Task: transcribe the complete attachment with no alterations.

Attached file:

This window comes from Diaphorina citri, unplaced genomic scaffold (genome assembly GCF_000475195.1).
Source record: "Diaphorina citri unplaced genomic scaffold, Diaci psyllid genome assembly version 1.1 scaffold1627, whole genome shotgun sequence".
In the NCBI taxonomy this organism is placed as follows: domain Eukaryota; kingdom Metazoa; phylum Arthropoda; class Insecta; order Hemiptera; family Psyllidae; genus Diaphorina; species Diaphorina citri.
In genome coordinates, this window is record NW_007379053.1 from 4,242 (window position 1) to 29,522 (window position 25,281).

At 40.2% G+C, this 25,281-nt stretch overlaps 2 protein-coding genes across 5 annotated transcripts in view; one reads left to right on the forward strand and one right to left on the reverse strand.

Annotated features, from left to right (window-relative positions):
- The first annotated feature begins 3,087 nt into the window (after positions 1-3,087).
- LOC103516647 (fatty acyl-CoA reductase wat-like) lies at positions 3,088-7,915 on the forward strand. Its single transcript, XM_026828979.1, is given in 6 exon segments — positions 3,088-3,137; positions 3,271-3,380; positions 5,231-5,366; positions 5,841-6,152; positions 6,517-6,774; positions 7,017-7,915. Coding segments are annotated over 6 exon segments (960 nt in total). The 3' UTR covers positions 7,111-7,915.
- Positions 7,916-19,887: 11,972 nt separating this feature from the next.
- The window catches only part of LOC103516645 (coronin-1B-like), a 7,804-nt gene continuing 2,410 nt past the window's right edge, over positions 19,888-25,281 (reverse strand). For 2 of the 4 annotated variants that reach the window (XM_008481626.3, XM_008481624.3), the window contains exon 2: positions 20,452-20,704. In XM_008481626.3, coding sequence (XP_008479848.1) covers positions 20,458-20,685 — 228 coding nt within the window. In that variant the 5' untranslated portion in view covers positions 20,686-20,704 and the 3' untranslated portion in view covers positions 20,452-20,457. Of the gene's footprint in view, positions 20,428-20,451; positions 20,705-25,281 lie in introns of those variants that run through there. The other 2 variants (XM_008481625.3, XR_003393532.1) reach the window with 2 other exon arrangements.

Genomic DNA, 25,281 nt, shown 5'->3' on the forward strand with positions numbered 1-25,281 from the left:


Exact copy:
This window comes from Diaphorina citri, unplaced genomic scaffold (genome assembly GCF_000475195.1).
Source record: "Diaphorina citri unplaced genomic scaffold, Diaci psyllid genome assembly version 1.1 scaffold1627, whole genome shotgun sequence".
In the NCBI taxonomy this organism is placed as follows: domain Eukaryota; kingdom Metazoa; phylum Arthropoda; class Insecta; order Hemiptera; family Psyllidae; genus Diaphorina; species Diaphorina citri.
In genome coordinates, this window is record NW_007379053.1 from 4,242 (window position 1) to 29,522 (window position 25,281).

At 40.2% G+C, this 25,281-nt stretch overlaps 2 protein-coding genes across 5 annotated transcripts in view; one reads left to right on the forward strand and one right to left on the reverse strand.

Annotated features, from left to right (window-relative positions):
- The first annotated feature begins 3,087 nt into the window (after positions 1-3,087).
- LOC103516647 (fatty acyl-CoA reductase wat-like) lies at positions 3,088-7,915 on the forward strand. Its single transcript, XM_026828979.1, is given in 6 exon segments — positions 3,088-3,137; positions 3,271-3,380; positions 5,231-5,366; positions 5,841-6,152; positions 6,517-6,774; positions 7,017-7,915. Coding segments are annotated over 6 exon segments (960 nt in total). The 3' UTR covers positions 7,111-7,915.
- Positions 7,916-19,887: 11,972 nt separating this feature from the next.
- The window catches only part of LOC103516645 (coronin-1B-like), a 7,804-nt gene continuing 2,410 nt past the window's right edge, over positions 19,888-25,281 (reverse strand). For 2 of the 4 annotated variants that reach the window (XM_008481626.3, XM_008481624.3), the window contains exon 2: positions 20,452-20,704. In XM_008481626.3, coding sequence (XP_008479848.1) covers positions 20,458-20,685 — 228 coding nt within the window. In that variant the 5' untranslated portion in view covers positions 20,686-20,704 and the 3' untranslated portion in view covers positions 20,452-20,457. Of the gene's footprint in view, positions 20,428-20,451; positions 20,705-25,281 lie in introns of those variants that run through there. The other 2 variants (XM_008481625.3, XR_003393532.1) reach the window with 2 other exon arrangements.

Genomic DNA, 25,281 nt, shown 5'->3' on the forward strand with positions numbered 1-25,281 from the left: